Language: Languages are used to help people communicate. Languages are made up of words and rules (grammar) that tell how these words are used. Words can be spoken, signed or written and thus languages can be spoken, signed or written. Spoken languages are made up of spoken words and grammar that are unique to each spoken language. Examples of spoken languages include English, Spanish and French. Signed languages are made up of signed words and grammar that are unique to each language. Examples of signed languages include American Sign Language, British Sign Language and Italian Sign Language.

Children with hearing loss may have difficulty with:

When hearing loss is identified early and managed appropriately, the child can become an effective communicator. This process involves caregivers and professionals working together.

Individualized Family Service Plan (IFSP): The IFSP outlines all of the early intervention programs and services your family and child will need. The IFSP also outlines how you will receive the services, as well as any equipment and devices you will get. The IFSP should be family focused. The strengths and needs of your child and your concerns and priorities are very important when making this plan. Each child has his or her own plan, so no two plans will be the same. It is very important that your family work closely with the service coordinator and other professionals. The goal is to learn about your child and the interventions available to you in order to get the most out of the IFSP process.

Early intervention is concerned with all of the basic skills that young children typically develop during the first 3 years of life. EI services include the family and will

Communication and language are important in the interaction between parent and child. The development of language and other skills begins with communication. This early groundwork of language then helps the child learn reading and writing in school, as well as social skills. The gift of language will open doors for you and your child and will help your child build communication skills that will last a lifetime.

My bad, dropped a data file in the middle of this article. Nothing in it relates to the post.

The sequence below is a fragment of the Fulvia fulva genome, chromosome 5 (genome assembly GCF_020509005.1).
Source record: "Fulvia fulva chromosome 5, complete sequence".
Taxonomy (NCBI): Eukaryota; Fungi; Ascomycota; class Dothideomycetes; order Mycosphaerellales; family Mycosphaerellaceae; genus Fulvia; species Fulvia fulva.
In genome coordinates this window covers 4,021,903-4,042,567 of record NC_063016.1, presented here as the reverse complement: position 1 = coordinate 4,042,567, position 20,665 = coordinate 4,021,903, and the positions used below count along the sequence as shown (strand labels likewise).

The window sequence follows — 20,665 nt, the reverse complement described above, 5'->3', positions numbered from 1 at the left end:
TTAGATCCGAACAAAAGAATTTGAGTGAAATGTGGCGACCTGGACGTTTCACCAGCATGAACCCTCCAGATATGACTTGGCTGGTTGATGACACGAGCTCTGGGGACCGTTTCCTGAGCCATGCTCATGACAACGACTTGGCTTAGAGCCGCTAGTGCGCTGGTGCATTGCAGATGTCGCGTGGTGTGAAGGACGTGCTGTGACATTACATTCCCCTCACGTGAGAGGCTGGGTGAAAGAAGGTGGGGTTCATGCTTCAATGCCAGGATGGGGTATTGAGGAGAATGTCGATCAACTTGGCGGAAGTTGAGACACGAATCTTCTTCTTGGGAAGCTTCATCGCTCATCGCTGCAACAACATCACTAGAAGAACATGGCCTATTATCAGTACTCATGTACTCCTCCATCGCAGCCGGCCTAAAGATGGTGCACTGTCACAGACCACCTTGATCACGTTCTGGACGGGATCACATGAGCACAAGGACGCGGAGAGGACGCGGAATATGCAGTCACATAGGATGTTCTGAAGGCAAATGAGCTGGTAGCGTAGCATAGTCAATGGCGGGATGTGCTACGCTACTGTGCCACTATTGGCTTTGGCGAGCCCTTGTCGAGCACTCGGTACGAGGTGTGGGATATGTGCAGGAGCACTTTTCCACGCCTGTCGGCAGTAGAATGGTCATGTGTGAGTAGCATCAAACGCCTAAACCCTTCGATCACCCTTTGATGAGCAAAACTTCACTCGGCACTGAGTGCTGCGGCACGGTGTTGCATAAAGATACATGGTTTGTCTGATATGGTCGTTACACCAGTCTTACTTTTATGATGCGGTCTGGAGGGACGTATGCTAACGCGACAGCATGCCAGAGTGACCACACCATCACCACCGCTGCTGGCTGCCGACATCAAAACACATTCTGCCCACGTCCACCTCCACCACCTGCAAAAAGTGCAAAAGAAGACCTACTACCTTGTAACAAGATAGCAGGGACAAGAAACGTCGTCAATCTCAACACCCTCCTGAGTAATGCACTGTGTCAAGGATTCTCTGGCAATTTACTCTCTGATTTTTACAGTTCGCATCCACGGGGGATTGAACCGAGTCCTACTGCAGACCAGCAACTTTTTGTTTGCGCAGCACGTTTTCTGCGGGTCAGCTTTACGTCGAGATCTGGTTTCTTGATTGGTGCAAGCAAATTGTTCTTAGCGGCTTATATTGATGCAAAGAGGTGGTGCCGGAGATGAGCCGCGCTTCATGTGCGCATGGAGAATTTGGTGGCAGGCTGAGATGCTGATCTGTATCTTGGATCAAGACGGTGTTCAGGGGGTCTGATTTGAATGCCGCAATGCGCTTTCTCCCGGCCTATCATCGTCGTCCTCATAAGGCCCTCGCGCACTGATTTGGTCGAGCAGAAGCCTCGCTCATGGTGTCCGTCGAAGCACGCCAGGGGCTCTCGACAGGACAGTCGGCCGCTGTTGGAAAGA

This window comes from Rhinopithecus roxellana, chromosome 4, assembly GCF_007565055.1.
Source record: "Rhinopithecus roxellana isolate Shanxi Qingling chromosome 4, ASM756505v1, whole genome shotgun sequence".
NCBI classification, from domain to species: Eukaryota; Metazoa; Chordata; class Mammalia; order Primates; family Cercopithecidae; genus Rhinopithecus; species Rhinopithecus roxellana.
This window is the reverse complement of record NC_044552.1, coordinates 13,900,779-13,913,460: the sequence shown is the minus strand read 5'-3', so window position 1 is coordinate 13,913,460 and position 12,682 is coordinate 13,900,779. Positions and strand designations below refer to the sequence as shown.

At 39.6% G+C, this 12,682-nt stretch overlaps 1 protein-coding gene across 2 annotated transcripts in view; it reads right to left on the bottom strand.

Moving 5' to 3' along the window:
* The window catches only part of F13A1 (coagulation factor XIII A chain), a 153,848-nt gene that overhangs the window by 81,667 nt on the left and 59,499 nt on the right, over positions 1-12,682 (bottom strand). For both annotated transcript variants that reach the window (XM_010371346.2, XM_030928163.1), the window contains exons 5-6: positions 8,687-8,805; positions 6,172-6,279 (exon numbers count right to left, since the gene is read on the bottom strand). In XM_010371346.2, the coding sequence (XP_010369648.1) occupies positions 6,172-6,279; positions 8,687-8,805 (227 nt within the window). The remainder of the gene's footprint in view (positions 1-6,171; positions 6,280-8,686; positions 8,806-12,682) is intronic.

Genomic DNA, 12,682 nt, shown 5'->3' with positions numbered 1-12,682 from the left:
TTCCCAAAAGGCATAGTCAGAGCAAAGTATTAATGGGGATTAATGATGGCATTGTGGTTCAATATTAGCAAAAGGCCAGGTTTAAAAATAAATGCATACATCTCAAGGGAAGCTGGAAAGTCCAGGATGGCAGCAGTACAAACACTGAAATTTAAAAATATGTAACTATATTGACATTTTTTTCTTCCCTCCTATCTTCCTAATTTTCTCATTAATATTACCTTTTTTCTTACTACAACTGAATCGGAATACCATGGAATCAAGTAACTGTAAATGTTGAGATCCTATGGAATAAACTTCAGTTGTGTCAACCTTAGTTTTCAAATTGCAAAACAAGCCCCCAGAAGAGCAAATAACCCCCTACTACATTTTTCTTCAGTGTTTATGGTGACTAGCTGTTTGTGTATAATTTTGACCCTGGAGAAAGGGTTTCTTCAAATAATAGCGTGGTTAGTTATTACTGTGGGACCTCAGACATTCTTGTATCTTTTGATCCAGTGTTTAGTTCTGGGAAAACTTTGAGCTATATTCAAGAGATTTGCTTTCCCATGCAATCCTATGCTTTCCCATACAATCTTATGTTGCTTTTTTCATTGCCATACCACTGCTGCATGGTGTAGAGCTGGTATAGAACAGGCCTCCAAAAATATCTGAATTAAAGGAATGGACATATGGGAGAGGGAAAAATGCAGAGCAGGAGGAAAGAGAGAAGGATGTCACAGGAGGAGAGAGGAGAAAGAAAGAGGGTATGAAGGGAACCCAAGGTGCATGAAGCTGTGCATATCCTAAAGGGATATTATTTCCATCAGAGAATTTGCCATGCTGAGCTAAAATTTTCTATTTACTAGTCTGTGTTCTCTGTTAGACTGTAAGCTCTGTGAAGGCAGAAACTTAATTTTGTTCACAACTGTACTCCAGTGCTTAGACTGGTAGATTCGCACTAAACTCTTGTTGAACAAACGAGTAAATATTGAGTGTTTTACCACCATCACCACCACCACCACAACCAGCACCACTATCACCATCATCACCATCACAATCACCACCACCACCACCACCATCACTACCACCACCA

2.3 Communication options, preferences & facilitators of individuals with hearing loss

Listening and Spoken Language
This approach to language development requires that infants and young children with hearing loss are taught to listen and talk with the support hearing technology, such as hearing aids or cochlear implants. Parents and caregivers are supported in their role as the child’s most important teacher of language, and the goal is for the child to attend mainstream schools. Read more about Listening and Spoken Language.

Cued Speech/Language
Cued Speech is a visual communication system that can be used to demonstrate phonetic information for children who may not be able to learn entirely though amplified hearing. Designed to enhance lipreading ability, Cued Speech combines the natural mouth movements of speech with eight hand shapes (cues) that represent different sounds of speech. For example, the hand shapes help the child distinguish sounds that look the same on the lips-such as "p" and "b". In addition to the eight hand shapes, there are four positions around the mouth, each of which represents several vowel sounds. Some children who use Cued Speech also enroll in programs that emphasize listening and spoken language development.

American Sign Language/Bilingual-Bicultural
American Sign Language is a manual communication language taught as a child's primary language, with English taught as a second language. American Sign Language uses hand symbols and gestures combined with facial expressions to communicate language. American Sign Language is recognized as a true language in its own right and does not follow the grammatical structure of English. This method is used extensively within the Deaf community, a group that views itself as having a separate culture and identity from mainstream hearing society.

Total Communication Method